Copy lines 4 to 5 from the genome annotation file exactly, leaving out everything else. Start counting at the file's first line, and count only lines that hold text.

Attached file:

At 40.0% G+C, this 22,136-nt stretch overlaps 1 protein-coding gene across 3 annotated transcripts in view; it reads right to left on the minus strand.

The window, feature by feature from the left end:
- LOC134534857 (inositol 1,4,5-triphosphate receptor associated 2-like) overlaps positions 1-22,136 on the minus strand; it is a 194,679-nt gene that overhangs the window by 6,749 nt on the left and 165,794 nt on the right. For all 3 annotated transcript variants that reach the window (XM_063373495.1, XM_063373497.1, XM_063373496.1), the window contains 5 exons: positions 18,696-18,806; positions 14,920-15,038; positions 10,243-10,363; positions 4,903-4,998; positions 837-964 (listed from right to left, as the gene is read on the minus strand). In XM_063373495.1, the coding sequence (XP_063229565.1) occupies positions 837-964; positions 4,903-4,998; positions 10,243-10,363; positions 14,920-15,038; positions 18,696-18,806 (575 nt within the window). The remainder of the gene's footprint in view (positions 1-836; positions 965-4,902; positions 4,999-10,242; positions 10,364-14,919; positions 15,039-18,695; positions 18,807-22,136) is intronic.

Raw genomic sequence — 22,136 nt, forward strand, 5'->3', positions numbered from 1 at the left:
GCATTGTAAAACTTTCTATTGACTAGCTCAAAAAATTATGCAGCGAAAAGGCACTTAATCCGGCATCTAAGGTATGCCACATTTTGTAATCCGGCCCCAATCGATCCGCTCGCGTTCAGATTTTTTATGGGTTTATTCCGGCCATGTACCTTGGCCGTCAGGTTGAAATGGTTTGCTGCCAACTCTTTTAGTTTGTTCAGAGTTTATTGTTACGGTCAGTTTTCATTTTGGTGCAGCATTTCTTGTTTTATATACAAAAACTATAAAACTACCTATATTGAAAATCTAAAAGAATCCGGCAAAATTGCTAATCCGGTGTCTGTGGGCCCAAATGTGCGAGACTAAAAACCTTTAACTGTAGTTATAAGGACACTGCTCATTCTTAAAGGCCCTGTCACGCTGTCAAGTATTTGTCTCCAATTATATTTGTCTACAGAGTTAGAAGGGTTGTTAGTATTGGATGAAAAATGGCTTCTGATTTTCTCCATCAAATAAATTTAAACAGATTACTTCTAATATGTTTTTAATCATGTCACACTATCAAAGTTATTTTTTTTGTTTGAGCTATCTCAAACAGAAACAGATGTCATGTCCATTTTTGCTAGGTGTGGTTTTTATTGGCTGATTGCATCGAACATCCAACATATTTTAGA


Raw genomic sequence — 22,136 nt, forward strand, 5'->3', positions numbered from 1 at the left:
GCATTGTAAAACTTTCTATTGACTAGCTCAAAAAATTATGCAGCGAAAAGGCACTTAATCCGGCATCTAAGGTATGCCACATTTTGTAATCCGGCCCCAATCGATCCGCTCGCGTTCAGATTTTTTATGGGTTTATTCCGGCCATGTACCTTGGCCGTCAGGTTGAAATGGTTTGCTGCCAACTCTTTTAGTTTGTTCAGAGTTTATTGTTACGGTCAGTTTTCATTTTGGTGCAGCATTTCTTGTTTTATATACAAAAACTATAAAACTACCTATATTGAAAATCTAAAAGAATCCGGCAAAATTGCTAATCCGGTGTCTGTGGGCCCAAATGTGCGAGACTAAAAACCTTTAACTGTAGTTATAAGGACACTGCTCATTCTTAAAGGCCCTGTCACGCTGTCAAGTATTTGTCTCCAATTATATTTGTCTACAGAGTTAGAAGGGTTGTTAGTATTGGATGAAAAATGGCTTCTGATTTTCTCCATCAAATAAATTTAAACAGATTACTTCTAATATGTTTTTAATCATGTCACACTATCAAAGTTATTTTTTTTGTTTGAGCTATCTCAAACAGAAACAGATGTCATGTCCATTTTTGCTAGGTGTGGTTTTTATTGGCTGATTGCATCGAACATCCAACATATTTTAGA